Speaking directly into the camera, the 35-year-old recounted the hardships and struggles that led each man down their respective paths to the Octagon, conveying their stories with the gravitas their journeys – and the individual journeys of all the men and women who make their living inside the Octagon – deserve.
“I was close to crying,” says Sanko regarding her monologue on Heinisch, the LFA middleweight standout who earned a UFC contract with a first-round stoppage victory over Justin Sumter on the season’s penultimate show.
“It just comes from the heart and that sounds kind of cheesy to say, but I could do one of those on three or four fighters every week,” she adds. “There are so many amazing stories that I wish I could tell. To be able to tell Ian’s was really important to me – and Devonte – because they’re two guys who have done really, really exceptional things with what they have endured in life.”
Listening to her explain the behind the scenes process that goes into delivering those stories live on UFC FIGHT PASS or the amount of preparation she does prior to each Contender Series event or FS1 assignment she draws, it sounds like the kind of conversation you would have with someone who graduated from Medill or Newhouse, not a former fighter who was first thrust in front of a camera just a handful of years ago.
Sanko fought multiple times as an amateur and earned a second-round submission win over Cassie Robb in her professional debut at Invicta FC 4. She got pregnant while preparing for her second pro fight and when it became clear that her fighting career was going to be placed on hold for an indefinite amount of time, an old friend who always believed she would be great in front of the camera reached out about assuming the Joe Rogan role for Invicta FC.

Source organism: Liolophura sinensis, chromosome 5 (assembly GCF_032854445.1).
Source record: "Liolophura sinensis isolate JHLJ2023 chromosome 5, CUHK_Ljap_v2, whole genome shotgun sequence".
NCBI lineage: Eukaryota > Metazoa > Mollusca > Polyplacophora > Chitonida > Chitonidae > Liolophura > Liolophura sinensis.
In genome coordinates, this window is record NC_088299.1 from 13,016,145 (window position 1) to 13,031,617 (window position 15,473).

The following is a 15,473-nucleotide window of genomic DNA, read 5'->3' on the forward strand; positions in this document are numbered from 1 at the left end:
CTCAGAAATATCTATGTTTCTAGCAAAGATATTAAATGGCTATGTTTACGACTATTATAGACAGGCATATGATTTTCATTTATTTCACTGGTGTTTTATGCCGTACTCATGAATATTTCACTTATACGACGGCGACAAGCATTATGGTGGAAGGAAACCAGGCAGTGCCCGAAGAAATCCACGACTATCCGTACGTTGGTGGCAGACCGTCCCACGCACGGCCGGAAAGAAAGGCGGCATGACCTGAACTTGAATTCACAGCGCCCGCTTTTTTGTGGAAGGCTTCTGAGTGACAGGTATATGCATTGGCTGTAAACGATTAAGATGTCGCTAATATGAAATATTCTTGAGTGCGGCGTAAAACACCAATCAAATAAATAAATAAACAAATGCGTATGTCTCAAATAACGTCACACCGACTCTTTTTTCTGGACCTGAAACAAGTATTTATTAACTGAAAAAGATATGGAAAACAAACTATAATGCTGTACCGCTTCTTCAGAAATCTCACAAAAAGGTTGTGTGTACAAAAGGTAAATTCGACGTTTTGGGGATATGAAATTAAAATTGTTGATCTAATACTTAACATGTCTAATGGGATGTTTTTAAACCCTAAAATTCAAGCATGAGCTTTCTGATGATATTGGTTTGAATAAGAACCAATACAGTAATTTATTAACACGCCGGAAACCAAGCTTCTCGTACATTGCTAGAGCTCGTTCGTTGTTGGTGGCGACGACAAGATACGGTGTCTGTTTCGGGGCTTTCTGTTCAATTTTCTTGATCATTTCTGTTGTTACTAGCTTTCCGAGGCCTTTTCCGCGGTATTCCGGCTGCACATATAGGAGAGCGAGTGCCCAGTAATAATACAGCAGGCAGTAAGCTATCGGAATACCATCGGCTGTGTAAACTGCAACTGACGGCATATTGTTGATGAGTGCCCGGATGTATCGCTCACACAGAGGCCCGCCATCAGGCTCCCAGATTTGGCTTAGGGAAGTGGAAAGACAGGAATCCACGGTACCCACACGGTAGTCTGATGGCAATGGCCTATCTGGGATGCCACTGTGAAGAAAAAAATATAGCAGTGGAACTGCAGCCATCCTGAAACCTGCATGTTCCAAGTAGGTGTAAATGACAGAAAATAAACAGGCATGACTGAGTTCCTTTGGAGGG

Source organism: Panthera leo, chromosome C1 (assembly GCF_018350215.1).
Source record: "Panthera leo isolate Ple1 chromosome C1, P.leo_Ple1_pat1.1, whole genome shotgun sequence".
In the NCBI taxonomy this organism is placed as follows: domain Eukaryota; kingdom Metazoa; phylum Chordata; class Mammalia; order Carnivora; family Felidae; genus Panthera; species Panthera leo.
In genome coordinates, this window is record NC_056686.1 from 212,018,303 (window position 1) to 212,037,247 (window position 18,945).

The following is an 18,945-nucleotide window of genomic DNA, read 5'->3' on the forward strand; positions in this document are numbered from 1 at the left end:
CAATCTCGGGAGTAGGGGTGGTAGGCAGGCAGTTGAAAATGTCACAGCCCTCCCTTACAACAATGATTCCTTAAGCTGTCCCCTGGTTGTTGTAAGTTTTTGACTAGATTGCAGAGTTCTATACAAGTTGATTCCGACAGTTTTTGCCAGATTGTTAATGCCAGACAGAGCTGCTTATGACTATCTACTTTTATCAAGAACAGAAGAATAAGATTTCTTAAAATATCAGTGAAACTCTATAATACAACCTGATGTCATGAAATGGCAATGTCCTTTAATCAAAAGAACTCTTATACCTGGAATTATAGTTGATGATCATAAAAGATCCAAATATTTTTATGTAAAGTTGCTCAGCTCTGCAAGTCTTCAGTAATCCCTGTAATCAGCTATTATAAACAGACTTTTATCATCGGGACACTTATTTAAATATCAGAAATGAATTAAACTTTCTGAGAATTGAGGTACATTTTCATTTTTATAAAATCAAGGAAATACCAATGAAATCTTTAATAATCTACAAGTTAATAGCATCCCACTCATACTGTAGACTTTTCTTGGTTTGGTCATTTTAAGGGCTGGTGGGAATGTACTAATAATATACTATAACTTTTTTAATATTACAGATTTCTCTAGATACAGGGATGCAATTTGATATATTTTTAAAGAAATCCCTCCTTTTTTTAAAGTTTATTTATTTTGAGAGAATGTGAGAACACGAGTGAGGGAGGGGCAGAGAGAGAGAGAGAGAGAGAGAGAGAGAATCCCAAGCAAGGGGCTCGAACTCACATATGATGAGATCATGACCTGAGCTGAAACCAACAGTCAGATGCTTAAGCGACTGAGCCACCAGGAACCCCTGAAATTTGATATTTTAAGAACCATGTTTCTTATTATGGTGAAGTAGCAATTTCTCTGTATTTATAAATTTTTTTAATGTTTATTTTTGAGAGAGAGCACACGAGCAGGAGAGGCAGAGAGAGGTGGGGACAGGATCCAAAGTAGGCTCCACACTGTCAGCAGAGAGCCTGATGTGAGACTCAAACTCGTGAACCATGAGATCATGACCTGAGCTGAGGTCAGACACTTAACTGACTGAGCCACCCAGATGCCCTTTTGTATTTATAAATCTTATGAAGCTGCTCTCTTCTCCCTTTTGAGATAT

“I would certainly say that my first boss at Invicta FC was the person who – I don’t want to use the word ‘discovered’ because I don’t think anything has been discovered – but the person who first decided to throw me in front of the camera was Corey Smith,” says Sanko, who made her on-camera debut interviewing Marloes Coenen cageside at Invicta FC 5.
“Shannon Knapp was the ultimate decision-maker on that, but even before I fought for Invicta FC, Corey would come to our gym and film little local spots on James Krause or Anthony Gutierrez and I remember he came up to me and said, ‘Hey, I work for this local sports metro station. If you ever want to come down and plug one of your amateur fights, we would love to have you.’
“We ended up having a conversation and he said, ‘You should do something like this one day; you’d be good at it,’ and I completely laughed it off. Fast-forward five years and he was the one who kind of pushed to give me an opportunity to become part of the Invicta FC broadcast team.”
As much as the Contender Series has been an outstanding platform for showcasing and discovering new talent on the way to the UFC, it’s greatest legacy could end up the quality additions to the broadcast crew that have worked their way up the ranks by gaining valuable experience inside the TUF Gym on several Tuesday nights each of the last two summers.
Play-by-play men Dan Hellie and Brendan Fitzgerald made their UFC debuts on Season 1 of the runaway hit, with the former taking a major leap forward in his second year on the Tuesday night broadcasts and the latter almost instantly working into the rotation, filling in for Jon Anik whenever the hard-working lead announcer was unavailable.